Section 70
Chapter 69,477

Effects of maternal deprivation stress and maternal dietary of n-3 polyunsaturated fatty acids on the neurobehavioral development of male offspring

Yang, R.; Zhang, M.; Xue, Y.; Yang, R.; Tang, M.; Dang, R.

Nutritional neuroscience 2019: 1-8


ISSN/ISBN: 1028-415X
PMID: 31679472
DOI: 10.1080/1028415x.2019.1684689
Accession: 069476228

Objectives: Early-life stress and polyunsaturated fatty acids (PUFAs) have profound effects on brain development. Polyunsaturated fatty acids (PUFAs) are essential nutrients and normal components for development. The aims of this study are to investigate the effects of maternal deprivation (MD) stress and maternal dietary of n-3 PUFAs on the physical and neurobiological developments of offspring.Methods: According to the content of n-3 PUFAs in diets, female dams were divided into three groups (n = 6-7): deficiency, control and supplementary. MD paradigm was performed 6 h a day from postnatal days (PND) 1 to PND 14. The physical parameters and neurobehavioral tests were measured.Results: Different effects of MD stress, maternal diet and time on physical and neurobehavioral developments were observed. There was an interaction among stress, diet and time on body weight. MD stress markedly decreased weight among different diet groups, while deficiency diet significantly increased weight on PND 21 in N-MD pups and on PND 14 in MD pups. Moreover, MD stress delayed fur appearance and eye opening, whereas deficiency diet accelerated eye opening. On cliff avoidance and rearing frequency, MD pups performed worse; however a subtle delay on the surface righting was observed in supplementary group. Additionally, MD pups performed worse on PND 14 in forelimb grip. Unfortunately, there were no significant effects on incisor eruption, locomotion frequency and negative geotaxis.Discussion: This study suggests that early MD and inadequate intake of n-3 PUFAs are harmful to optimal growth and neurobehavioral development.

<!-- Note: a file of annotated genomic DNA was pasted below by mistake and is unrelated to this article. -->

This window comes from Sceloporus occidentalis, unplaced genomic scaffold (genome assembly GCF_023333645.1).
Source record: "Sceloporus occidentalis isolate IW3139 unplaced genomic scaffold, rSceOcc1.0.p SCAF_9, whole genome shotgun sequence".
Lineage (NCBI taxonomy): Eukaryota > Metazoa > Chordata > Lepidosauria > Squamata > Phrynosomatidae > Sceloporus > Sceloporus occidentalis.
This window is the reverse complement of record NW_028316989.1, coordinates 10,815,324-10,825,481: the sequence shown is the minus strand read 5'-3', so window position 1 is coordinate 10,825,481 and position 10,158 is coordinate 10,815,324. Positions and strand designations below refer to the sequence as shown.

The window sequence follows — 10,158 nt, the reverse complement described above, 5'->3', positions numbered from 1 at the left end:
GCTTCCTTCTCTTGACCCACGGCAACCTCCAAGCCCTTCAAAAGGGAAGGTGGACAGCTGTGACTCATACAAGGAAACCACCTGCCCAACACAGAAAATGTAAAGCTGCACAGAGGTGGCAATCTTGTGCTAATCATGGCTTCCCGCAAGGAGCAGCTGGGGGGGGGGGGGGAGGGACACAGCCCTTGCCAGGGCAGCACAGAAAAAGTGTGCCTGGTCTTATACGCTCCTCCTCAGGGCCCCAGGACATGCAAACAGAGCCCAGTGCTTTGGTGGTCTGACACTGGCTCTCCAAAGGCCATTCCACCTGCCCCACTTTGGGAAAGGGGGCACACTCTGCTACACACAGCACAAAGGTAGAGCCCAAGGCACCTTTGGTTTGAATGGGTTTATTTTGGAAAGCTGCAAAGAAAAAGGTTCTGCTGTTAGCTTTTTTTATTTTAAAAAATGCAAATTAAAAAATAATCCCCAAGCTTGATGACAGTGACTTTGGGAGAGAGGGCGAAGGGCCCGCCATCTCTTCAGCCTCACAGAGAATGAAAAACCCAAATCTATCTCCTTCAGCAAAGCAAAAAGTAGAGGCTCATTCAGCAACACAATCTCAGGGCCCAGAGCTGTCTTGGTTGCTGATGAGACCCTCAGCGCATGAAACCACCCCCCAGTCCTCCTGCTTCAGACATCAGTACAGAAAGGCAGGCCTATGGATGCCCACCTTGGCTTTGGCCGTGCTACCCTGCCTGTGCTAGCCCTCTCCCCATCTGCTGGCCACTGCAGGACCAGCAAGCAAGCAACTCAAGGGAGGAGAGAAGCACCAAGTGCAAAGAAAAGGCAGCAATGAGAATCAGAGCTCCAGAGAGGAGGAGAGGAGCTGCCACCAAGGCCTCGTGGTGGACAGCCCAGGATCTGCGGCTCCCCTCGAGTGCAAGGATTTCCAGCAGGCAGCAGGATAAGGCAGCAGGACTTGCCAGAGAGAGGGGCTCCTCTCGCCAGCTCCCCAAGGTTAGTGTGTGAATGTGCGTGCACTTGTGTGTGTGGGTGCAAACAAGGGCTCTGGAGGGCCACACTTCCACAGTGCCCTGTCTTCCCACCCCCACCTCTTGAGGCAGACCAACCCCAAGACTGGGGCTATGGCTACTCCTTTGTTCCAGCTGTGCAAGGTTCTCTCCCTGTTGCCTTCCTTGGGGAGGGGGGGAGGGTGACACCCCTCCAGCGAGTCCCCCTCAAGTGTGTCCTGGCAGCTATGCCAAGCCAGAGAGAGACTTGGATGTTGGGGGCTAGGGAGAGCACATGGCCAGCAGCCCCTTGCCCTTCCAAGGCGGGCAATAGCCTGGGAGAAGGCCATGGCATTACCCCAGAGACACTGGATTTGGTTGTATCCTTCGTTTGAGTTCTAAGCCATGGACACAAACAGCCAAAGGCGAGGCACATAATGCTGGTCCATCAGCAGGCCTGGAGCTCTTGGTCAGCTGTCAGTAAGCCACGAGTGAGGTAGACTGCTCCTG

PDF emailed within 0-6 h: $19.90